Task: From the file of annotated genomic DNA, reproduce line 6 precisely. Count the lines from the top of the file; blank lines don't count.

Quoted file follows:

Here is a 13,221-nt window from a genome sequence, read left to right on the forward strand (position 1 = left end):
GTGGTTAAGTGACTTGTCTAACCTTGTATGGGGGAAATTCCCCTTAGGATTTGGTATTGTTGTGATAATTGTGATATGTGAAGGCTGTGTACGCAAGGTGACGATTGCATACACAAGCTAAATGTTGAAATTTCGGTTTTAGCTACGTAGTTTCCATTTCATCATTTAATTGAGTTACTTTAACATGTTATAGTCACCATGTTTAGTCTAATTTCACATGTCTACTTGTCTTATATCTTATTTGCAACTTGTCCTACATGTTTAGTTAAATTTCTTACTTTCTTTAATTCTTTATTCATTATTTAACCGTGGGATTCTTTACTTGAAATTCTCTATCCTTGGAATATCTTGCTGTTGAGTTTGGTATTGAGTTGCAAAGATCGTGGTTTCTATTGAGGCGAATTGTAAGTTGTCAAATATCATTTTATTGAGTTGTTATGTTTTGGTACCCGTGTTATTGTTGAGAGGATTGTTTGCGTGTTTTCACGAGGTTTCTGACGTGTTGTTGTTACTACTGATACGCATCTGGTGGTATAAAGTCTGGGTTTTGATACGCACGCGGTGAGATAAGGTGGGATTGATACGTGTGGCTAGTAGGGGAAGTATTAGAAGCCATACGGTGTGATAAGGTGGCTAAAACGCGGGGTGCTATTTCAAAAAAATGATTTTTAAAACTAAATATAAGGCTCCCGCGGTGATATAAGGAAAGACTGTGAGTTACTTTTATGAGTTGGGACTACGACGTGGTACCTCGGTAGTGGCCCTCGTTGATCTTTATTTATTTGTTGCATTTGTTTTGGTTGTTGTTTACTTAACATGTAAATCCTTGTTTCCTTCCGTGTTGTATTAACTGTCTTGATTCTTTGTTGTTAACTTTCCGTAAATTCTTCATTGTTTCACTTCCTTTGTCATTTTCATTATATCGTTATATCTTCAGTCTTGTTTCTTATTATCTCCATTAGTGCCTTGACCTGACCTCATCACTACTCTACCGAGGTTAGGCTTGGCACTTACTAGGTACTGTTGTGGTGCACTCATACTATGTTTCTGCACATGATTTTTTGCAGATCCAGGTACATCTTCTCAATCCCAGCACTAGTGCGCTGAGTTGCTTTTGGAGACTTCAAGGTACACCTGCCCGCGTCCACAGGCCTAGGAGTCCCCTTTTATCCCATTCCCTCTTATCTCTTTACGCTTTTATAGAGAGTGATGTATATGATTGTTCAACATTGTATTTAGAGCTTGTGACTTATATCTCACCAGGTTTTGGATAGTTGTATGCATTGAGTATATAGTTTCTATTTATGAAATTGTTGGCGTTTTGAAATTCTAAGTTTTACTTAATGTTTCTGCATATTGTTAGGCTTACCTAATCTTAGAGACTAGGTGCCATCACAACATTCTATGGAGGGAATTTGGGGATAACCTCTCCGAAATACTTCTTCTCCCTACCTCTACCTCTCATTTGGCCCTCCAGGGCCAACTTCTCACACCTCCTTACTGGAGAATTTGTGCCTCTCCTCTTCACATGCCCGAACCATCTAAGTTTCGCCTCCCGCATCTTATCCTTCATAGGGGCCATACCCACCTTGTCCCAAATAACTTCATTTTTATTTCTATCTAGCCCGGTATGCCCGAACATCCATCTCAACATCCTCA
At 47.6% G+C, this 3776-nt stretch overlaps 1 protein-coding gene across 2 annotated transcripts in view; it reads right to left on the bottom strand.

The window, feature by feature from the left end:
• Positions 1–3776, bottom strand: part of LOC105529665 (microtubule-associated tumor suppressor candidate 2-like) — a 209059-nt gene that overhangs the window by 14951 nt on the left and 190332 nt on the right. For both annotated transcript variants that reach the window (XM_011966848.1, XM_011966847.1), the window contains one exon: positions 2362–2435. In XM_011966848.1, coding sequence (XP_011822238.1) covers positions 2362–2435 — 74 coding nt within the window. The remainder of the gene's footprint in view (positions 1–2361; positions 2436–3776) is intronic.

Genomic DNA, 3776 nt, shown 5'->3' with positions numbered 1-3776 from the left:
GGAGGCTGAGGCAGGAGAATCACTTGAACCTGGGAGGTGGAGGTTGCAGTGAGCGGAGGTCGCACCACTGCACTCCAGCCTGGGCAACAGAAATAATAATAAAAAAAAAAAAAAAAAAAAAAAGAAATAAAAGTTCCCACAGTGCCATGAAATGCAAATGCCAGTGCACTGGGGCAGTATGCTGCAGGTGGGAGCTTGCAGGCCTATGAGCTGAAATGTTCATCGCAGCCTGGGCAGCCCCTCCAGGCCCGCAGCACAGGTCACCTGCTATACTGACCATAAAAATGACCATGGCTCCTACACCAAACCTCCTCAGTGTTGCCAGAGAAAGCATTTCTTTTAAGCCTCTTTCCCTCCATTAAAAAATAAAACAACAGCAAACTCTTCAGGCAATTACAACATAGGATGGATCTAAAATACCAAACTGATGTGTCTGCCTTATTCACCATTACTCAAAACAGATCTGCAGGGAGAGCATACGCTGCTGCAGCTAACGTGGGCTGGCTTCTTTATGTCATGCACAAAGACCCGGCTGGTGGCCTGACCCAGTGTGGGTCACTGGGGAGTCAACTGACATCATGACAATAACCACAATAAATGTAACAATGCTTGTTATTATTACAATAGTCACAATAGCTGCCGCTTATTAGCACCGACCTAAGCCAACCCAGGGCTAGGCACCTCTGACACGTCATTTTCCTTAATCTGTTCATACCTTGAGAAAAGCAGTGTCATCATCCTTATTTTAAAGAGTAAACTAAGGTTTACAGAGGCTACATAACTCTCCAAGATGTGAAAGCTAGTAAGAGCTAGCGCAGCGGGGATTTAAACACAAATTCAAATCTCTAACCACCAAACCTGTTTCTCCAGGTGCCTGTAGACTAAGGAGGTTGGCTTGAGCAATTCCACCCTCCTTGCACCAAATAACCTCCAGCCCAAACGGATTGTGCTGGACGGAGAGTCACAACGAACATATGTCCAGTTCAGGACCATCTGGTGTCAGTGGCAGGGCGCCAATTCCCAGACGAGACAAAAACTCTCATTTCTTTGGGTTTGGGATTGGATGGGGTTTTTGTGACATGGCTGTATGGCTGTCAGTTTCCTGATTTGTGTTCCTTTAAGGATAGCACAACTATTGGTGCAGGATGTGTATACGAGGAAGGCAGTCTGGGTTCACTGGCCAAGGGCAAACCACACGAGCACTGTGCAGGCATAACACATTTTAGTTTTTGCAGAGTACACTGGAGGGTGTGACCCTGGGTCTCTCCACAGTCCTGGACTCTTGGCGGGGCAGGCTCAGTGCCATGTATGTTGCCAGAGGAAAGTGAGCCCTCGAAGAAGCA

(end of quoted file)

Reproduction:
Genomic DNA, 3776 nt, shown 5'->3' with positions numbered 1-3776 from the left: